Research has established a strong relationship between high school seniors completing the Free Application for Federal Student Aid (FAFSA) and their likelihood to attend college. FAFSA completion is also a key transition point along the educational continuum. An analysis of data from the National Center for Education Statistics shows that 88% of high school seniors who completed a FAFSA in 2012-13 had attended college by February 2016, compared to 49% of students who did not file a FAFSA.
FAFSA completion is a critical component of working towards the myFutureNC (MFNC) goal of ensuring that 2 million North Carolinians have a postsecondary degree or credential by 2030. But we are now seeing that FAFSA completion rates are also negatively affected by the COVID-19 pandemic, which has created what the UN calls “the largest disruption of education systems in history.”
According to the National College Action Network, as of early September 2020, FAFSA applications for last year’s cycle were down 4.2% compared to the prior year.
In our focused statewide analysis, we looked at FAFSA completion at North Carolina’s public schools as of the end of June 2020. Among traditional public schools, the statewide average was down 1.3 percentage points: 51.5% of high school seniors had completed the FAFSA in June 2020 compared to 52.8% of students the year before, in June 2019.
The Cape Fear area—Bladen, Brunswick, Columbus, New Hanover, Onslow and Pender counties—saw an even more dramatic gap between their 2020 completion rates and their 2019 completion rates. Regionally, the FAFSA completion rate declined more than two percentage points, from 47.2% to 44.9%. That translates to 137 fewer seniors who did not fill out the FAFSA.
The largest decrease in this area occurred in Columbus County, where FAFSA completion rates fell by 12.4 percentage points (pp), followed by Brunswick (-2.2 pp), Onslow (-2.7 pp), and Pender (-1.8 pp) counties. New Hanover County held relatively constant, seeing a less than one percentage point decline. In contrast to these declines, Bladen County raised their completion rate 5.5 percentage points from 2019 to 2020.
COVID-19 numbers have continued to increase in the Cape Fear region. Columbus County specifically has the largest number of total cases per 10,000 residents in the Cape Fear area since the beginning of the pandemic, at 819 cases as of January 19, according to the NC DHHS.
The volume of COVID-19 cases has forced students to complete their schoolwork, and parts of their college application process, like the FAFSA, at home. Most high schools in the area ended the 2019-2020 academic year virtually. This can create additional concern, especially without the in-person support of school counselors and proper technology or connectivity to seek assistance.
According to the 2018 American Community Survey, 80% of households in the Cape Fear area have access to a computer with internet access at home, just above the statewide average of 79%. However, this value varies greatly throughout the region. In Columbus County, where FAFSA completion rates declined the most during the observed time period, this share is only 62%, the lowest percentage in the Cape Fear area.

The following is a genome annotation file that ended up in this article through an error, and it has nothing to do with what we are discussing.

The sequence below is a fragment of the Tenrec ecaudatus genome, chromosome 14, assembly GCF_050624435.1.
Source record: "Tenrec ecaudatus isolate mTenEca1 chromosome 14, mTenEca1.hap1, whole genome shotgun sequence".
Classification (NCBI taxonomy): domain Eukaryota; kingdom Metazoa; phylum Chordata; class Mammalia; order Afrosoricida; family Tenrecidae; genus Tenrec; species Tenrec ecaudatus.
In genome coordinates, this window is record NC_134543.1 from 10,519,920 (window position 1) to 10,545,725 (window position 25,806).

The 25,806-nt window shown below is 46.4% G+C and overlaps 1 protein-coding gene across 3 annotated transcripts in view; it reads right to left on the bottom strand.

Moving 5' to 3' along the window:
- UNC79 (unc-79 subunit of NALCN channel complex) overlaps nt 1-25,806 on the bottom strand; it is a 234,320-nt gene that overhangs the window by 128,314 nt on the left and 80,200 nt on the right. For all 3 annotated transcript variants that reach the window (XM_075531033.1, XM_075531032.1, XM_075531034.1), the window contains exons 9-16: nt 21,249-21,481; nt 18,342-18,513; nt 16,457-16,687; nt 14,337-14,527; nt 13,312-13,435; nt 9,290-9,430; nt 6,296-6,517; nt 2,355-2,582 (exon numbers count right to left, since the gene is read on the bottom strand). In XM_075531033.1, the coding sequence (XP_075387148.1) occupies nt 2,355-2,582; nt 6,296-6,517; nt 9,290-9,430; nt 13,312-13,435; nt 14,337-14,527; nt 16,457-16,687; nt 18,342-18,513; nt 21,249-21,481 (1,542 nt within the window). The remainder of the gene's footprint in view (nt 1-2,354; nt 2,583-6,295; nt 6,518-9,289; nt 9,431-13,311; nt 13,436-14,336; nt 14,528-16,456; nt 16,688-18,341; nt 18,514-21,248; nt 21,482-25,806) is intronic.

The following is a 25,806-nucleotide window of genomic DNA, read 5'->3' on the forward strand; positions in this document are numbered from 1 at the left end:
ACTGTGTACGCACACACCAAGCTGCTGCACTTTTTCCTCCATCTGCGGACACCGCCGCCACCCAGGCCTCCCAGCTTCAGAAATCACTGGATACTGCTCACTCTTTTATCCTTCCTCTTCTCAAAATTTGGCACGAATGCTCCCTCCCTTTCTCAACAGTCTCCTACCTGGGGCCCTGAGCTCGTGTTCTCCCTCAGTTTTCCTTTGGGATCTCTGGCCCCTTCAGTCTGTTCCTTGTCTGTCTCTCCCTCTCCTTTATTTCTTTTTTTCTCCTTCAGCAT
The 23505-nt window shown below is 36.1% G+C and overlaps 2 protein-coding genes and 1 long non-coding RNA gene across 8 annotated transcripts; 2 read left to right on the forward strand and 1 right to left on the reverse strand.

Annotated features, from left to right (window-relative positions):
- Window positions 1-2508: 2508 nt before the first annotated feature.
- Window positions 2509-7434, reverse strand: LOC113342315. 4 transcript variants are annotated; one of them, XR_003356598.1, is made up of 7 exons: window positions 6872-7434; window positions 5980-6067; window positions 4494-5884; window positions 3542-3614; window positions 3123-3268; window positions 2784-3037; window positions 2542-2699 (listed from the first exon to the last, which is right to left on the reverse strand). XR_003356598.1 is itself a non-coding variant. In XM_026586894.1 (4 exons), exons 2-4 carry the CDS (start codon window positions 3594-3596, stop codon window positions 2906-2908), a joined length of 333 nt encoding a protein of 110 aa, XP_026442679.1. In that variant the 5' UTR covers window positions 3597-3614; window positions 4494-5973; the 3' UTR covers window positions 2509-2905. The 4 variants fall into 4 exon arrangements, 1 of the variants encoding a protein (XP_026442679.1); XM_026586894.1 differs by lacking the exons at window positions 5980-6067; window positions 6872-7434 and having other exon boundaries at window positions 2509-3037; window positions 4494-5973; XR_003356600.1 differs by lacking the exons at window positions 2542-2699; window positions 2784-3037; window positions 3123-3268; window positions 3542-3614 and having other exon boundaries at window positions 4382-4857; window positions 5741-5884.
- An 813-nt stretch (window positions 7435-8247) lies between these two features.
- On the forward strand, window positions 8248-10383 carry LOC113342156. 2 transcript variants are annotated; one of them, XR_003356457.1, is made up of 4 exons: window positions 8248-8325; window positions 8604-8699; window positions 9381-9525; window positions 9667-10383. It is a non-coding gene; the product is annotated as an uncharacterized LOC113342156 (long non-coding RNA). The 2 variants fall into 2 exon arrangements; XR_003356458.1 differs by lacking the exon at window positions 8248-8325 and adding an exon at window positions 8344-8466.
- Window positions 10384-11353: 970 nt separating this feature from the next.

We also see that one in four Columbus County residents are living in poverty, which can make it challenging to afford the technology necessary to complete the FAFSA. Across the region, 16% of Cape Fear residents are currently living in poverty, slightly higher than the statewide value of 15%.
Most schools started the new school year the same as they ended the last, with students and teachers working from home. Many families are likely worse off financially now than they were in June, creating further stress with their children still at home and needing additional resources for their educational attainment.
As of December 31st, the Cape Fear Region is currently down 3.2 percentage points relative to their FAFSA completion rate in 2019; this represents more than 200 students who have not completed the form compared to last year. Some individual counties have seen even larger declines: Bladen County has had the steepest drop with a 12.3 percentage point decrease from year to year.
Bladen also has had the second highest number of COVID-19 cases per 10,000 in the area since the pandemic began, at 705 persons as of January 19, according to the NC DHHS. The statewide value for the same statistic is 653. Such a high rate could continue to keep students attending school virtually from their homes. Bladen [TRM7] has the second lowest percentage of residents in the six-county region who have access to broadband internet access and/or own a computer.
FAFSA awards are need based and dependent on the income level of the applicant’s household. Due to the instability of today’s economy, the financial positions of these families will likely continue to fluctuate. This can create additional concerns, especially without the in-person support of school counselors and proper technology or connectivity to seek assistance.
Schools know their communities well and need a way to track the FAFSA completion rate within their own communities. We recently worked with MyFutureNC to create a tool that allows school counselors and administrators to view their current estimated completion percentages, track their progress over time, compare to other schools, and even view district level totals. You can access the FAFSA tracker here: https://www.myfuturenc.org/first-in-fafsa/
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Completing the FAFSA is strongly and positively associated with postsecondary enrollment. An analysis of data from the National Center for Education Statistics shows that 88% of high school seniors who completed a FAFSA in 2012-13 had attended college by February…
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